A CASE OF FREE SPEECH VERSUS FREE SPEECH? The Supreme Court Considers The the First Amendment Issues Arising from Disclosure of Illegally-Intercepted Communications
|By JULIE HILDEN
Monday, Dec. 25, 2000
Earlier this month, the Supreme Court heard oral arguments in a particularly interesting and timely First Amendment case, Bartnicki v. Vopper. Bartnicki evokes a common fear the fear that someone might read one's e-mail, or listen in on one's cellphone conversation, without permission, and that the resulting information might be published for all to see.
This fear, itself, is hard to argue with. As is often noted, few of us are so angelic that we would be happy to see our private thoughts and comments reprinted on the front page of The New York Times (or, as happened in Bartnicki itself, on local radio in our town). Not only would privacy be violated, but an important business negotiation could be ruined or a marriage shattered.
What makes Bartnicki interesting, however, is that it considers how far the government can go to try to calm that fear, by using legal remedies to ensure the security of communications systems.
Jack Yocum was the head of a local taxpayers' association that had been formed to oppose the demands of a Pennsylvania teachers' union. One day, he found in his mailbox an audiotape containing a conversation between two union representatives (one of whom is named Bartnicki). Neither the person who left the tape for Yocum, nor the taper, was ever identified.
On the tape, one of the union representatives said that if the school board didn't agree with the union's salary proposal "we're gonna have to go to their, their homes . . . To blow off their front porches, we'll have to do some work on some of these guys."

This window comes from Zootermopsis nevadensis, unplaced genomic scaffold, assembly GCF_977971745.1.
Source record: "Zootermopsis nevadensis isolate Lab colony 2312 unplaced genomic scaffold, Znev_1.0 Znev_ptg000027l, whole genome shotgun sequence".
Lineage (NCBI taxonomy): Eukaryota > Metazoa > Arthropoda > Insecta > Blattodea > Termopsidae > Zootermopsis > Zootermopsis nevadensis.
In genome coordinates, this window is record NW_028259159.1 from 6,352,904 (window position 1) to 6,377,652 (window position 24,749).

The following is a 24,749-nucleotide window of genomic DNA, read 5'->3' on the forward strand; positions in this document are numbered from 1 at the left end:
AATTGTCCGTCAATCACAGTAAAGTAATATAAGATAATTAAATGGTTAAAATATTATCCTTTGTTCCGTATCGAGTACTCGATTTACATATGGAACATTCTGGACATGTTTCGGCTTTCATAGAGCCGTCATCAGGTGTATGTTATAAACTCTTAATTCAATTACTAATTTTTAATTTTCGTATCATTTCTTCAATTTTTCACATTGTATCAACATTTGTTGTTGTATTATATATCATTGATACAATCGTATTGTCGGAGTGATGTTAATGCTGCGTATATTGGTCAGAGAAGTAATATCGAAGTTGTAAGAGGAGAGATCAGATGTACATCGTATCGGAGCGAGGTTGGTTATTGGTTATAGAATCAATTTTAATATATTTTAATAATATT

The representative later claimed these remarks were merely hyperbole, but they troubled Yocum who passed the tape on to Frederick Vopper, a local radio talk show host, who played it several times, while the controversy over the union's demands was still ongoing.
Perhaps Yocum should have gone to the police instead, but Yocum asserted that he was worried about the safety of the school board members and their families, and the harm that could possibly come to them if he did not publicize the tape as soon as possible. (Of course, it's possible Yocum a foe of the union whose representative had made the incriminating remarks had other, more political motivations as well.)
The result was that Bartnicki and the other union representative invoked a provision of the federal wiretap state to sue Yocum and Vopper, who then claimed in court that the First Amendment barred the lawsuit from going forward. Yocum and Vopper lost in the district court but won, in a split decision, in the Third Circuit's court of appeals. The Supreme Court then accepted the case.
The Legal Issue: Disclosure of Illegally Intercepted Information
In deciding the case, the Court will consider the question of the constitutionality of the particular provision of the federal wiretapping statute upon which the union representatives based their suit.